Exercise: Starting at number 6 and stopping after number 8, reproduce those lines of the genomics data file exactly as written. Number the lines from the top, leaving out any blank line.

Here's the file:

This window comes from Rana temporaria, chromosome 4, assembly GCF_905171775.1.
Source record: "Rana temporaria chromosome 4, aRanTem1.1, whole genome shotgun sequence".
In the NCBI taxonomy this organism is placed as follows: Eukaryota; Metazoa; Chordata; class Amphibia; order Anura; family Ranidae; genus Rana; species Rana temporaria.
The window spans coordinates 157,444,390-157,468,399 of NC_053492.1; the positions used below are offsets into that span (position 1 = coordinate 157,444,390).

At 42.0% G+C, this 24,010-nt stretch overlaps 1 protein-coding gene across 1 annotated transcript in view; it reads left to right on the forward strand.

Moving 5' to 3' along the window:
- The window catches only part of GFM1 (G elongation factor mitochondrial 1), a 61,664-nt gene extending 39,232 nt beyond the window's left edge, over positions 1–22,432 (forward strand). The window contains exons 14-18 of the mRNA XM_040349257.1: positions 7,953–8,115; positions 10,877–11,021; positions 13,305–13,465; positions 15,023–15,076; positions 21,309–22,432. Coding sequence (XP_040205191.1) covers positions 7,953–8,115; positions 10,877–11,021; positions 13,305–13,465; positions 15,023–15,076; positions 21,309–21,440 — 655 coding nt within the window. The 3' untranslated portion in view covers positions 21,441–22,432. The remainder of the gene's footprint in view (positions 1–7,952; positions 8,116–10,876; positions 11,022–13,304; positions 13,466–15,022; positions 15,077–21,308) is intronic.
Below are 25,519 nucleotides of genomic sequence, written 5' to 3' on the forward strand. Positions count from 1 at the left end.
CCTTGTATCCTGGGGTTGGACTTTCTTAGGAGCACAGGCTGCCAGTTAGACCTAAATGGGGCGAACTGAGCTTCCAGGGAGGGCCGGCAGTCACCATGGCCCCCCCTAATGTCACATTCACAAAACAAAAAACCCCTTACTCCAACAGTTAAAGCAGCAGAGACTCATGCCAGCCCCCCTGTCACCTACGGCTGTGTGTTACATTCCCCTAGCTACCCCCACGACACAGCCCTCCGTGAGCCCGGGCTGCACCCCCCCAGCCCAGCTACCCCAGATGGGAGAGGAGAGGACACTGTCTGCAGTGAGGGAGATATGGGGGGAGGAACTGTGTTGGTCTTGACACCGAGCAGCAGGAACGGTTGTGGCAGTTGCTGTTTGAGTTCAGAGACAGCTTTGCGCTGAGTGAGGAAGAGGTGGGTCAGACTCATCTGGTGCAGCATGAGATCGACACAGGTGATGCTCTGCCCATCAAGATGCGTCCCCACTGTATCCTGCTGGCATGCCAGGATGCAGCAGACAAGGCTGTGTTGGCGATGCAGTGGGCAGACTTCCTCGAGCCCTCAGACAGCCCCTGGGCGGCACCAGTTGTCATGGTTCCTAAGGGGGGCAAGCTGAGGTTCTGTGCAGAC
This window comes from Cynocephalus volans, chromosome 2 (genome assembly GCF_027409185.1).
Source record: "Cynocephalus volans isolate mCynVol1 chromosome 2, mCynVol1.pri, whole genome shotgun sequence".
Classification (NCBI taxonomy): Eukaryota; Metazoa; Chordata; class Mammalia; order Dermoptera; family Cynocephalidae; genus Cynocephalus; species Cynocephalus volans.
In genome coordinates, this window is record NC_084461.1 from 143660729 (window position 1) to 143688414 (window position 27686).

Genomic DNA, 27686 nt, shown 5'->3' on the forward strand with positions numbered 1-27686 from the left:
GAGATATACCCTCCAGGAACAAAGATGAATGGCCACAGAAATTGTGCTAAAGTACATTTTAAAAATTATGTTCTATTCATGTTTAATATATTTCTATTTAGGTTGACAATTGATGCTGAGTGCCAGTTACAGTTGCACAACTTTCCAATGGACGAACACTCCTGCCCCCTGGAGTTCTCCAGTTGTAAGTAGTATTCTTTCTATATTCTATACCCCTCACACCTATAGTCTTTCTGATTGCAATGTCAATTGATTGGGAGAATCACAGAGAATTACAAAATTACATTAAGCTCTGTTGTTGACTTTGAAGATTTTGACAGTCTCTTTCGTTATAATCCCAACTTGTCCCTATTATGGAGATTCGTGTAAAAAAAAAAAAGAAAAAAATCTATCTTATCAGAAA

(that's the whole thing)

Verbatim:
Moving 5' to 3' along the window:
- The window catches only part of GFM1 (G elongation factor mitochondrial 1), a 61,664-nt gene extending 39,232 nt beyond the window's left edge, over positions 1–22,432 (forward strand). The window contains exons 14-18 of the mRNA XM_040349257.1: positions 7,953–8,115; positions 10,877–11,021; positions 13,305–13,465; positions 15,023–15,076; positions 21,309–22,432. Coding sequence (XP_040205191.1) covers positions 7,953–8,115; positions 10,877–11,021; positions 13,305–13,465; positions 15,023–15,076; positions 21,309–21,440 — 655 coding nt within the window. The 3' untranslated portion in view covers positions 21,441–22,432. The remainder of the gene's footprint in view (positions 1–7,952; positions 8,116–10,876; positions 11,022–13,304; positions 13,466–15,022; positions 15,077–21,308) is intronic.
Below are 25,519 nucleotides of genomic sequence, written 5' to 3' on the forward strand. Positions count from 1 at the left end.